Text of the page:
By Chris Epting

Photos by Kimberly Annette

It’s so hard to believe that Duane Allman was just 24 years old when he was killed on that motorcycle back in 1997, but then again, the Allman Brothers Band all looked older than their years, which may have been a Southern thing or a musician thing or just an Allman Brothers thing, but when you think about Duane, and you think about his playing, I mean, come on! could that guy really have been just 24 years old? but there’s no denying that’s how old he was when he crossed the intersection at Hillcrest and Bartlett, down in Macon, Georgia, where the band was all living in this great big house, just a few miles from the accident site, which today is a bleak and anonymous junction with no sign, no flowers, no nothing, just a thickness in the air and a sadness in the wind that seems to envelop you, but then as you stand there on a cold and rainy day, when all of a sudden you start hearing music off in the distance, or maybe it’s just in your head or in your heart but wherever it is, it’s real, and it kind of sounds like “Whipping Post,” and then it kind of sounds like “Statesboro Blues” and “Midnight Rider,” and then when you realize that Duane is laid to rest just a few minutes from this site a little ways from where Elizabeth Reed rests, and then it all kind of makes sense—that the music never really goes away in Macon, especially at the spot where the spirit of Duane Allman left this world, and even though the legend says that he hit a peach truck, just remember that that’s just a legend, and not true at all, and the only real truth that matters is that on October 29, 1971, right where you happen to be standing, there was a horrible accident, and soon after, a young man died, and just a year later, around the corner, the Allman Brothers’ bass player Berry Oakley also lost his life in a motorcycle accident, which underscores why when you drive around Macon you are breathing Allman air and feeling the Allman pulse pretty much wherever you go, so make sure you come on down here at some point, and by all means, pay your respects where the man they called “Skydog” split for the heavens, and then wander and wander and wander some more until your soul is all full of the sacred Southern sounds birthed and blessed by this distinctly American band.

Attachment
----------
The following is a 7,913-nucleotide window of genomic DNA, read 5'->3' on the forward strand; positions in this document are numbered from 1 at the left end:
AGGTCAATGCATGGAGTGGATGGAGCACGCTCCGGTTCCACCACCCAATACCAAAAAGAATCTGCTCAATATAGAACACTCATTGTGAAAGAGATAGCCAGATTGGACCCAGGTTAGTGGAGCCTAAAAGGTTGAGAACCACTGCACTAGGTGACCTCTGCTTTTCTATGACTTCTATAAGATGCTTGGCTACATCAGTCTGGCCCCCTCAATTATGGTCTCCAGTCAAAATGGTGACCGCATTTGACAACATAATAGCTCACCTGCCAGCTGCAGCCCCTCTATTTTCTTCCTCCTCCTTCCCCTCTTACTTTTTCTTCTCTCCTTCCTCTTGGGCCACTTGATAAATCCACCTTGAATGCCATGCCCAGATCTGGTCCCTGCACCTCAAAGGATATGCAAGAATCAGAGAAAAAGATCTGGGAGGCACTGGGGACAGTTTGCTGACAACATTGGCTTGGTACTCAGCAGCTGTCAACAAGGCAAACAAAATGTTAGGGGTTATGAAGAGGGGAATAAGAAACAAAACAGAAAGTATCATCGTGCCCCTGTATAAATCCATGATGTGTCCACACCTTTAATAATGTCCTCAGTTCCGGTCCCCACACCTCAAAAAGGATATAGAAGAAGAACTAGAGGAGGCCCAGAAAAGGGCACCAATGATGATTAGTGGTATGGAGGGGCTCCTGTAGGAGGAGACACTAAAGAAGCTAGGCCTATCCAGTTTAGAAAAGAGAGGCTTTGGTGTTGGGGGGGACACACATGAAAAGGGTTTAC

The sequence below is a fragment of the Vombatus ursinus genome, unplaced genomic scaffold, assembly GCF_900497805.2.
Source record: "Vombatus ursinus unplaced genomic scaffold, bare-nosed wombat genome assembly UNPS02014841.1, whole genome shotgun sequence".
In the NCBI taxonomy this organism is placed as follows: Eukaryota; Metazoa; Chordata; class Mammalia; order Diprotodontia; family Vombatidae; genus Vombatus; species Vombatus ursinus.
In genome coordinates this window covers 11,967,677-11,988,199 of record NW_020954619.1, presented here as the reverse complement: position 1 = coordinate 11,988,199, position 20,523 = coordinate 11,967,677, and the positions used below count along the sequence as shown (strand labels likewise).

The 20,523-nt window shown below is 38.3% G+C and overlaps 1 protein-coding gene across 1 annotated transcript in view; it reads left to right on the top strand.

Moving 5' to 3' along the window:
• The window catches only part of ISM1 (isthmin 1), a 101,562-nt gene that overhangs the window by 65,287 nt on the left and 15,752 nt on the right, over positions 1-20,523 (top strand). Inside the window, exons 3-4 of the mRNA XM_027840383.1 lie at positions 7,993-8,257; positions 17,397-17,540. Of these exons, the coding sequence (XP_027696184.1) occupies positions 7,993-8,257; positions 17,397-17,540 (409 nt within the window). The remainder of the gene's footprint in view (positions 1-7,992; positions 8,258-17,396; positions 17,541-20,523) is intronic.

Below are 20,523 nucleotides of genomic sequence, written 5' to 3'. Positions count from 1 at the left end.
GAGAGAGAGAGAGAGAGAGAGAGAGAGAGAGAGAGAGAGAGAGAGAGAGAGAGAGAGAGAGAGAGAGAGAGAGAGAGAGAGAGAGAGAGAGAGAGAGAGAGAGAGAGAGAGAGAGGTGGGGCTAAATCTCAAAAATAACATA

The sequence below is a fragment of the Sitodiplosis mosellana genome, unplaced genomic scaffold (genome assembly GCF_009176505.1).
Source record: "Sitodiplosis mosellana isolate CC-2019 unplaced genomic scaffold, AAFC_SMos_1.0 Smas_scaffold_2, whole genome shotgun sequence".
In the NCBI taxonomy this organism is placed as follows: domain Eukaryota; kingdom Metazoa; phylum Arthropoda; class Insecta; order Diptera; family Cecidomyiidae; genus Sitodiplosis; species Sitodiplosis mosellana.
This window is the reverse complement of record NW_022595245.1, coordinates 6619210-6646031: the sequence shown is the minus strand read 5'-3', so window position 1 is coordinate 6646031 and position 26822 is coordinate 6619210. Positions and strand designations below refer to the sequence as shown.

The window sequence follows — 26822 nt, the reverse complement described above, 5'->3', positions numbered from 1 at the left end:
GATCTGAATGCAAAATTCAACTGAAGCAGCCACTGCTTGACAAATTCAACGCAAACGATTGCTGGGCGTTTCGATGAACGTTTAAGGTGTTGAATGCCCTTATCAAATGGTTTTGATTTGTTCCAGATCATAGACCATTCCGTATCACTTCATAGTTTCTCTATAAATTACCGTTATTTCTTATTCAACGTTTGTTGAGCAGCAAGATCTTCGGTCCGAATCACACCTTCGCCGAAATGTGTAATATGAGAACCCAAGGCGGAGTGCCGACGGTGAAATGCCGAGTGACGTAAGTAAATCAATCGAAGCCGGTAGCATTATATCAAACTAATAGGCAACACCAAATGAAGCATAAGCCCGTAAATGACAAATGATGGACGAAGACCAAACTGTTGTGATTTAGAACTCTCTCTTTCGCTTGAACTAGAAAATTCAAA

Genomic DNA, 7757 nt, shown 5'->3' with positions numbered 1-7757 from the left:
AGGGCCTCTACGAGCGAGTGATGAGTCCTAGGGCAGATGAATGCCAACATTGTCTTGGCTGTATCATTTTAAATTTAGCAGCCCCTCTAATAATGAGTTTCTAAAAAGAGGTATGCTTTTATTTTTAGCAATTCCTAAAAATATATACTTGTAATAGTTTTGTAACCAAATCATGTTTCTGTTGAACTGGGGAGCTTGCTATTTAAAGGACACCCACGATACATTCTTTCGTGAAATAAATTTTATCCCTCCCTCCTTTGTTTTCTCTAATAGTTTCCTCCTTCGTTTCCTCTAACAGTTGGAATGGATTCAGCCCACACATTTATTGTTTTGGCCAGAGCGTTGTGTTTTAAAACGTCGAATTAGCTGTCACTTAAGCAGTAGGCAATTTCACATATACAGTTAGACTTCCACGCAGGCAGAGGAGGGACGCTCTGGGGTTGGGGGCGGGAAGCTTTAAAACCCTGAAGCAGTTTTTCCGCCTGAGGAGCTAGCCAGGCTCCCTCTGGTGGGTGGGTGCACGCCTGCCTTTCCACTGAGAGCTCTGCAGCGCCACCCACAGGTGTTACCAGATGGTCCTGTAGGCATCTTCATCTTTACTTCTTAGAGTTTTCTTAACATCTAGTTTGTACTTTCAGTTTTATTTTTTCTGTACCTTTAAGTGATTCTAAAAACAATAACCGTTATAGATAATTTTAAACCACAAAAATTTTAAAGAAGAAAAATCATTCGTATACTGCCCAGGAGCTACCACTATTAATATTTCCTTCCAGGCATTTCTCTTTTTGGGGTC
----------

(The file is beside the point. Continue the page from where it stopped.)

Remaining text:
DUANE ALLMAN WEBSITE | FACEBOOK

THE BIG HOUSE WEBSITE | FACEBOOK | TWITTER | YOUTUBE

ALLMAN BROTHERS BAND WEBSITE | FACEBOOK | TWITTER ITUNES | AMAZON

CHRIS EPTING |  WEBSITE | FACEBOOK | BOOKS BY CHRIS EPTING | WEBTALK RADIO: BACKSTAGE – ONSTAGE – ON THE RECORD

KIMBERLY ANNETTE| WEBSITEFACEBOOK | TWITTER

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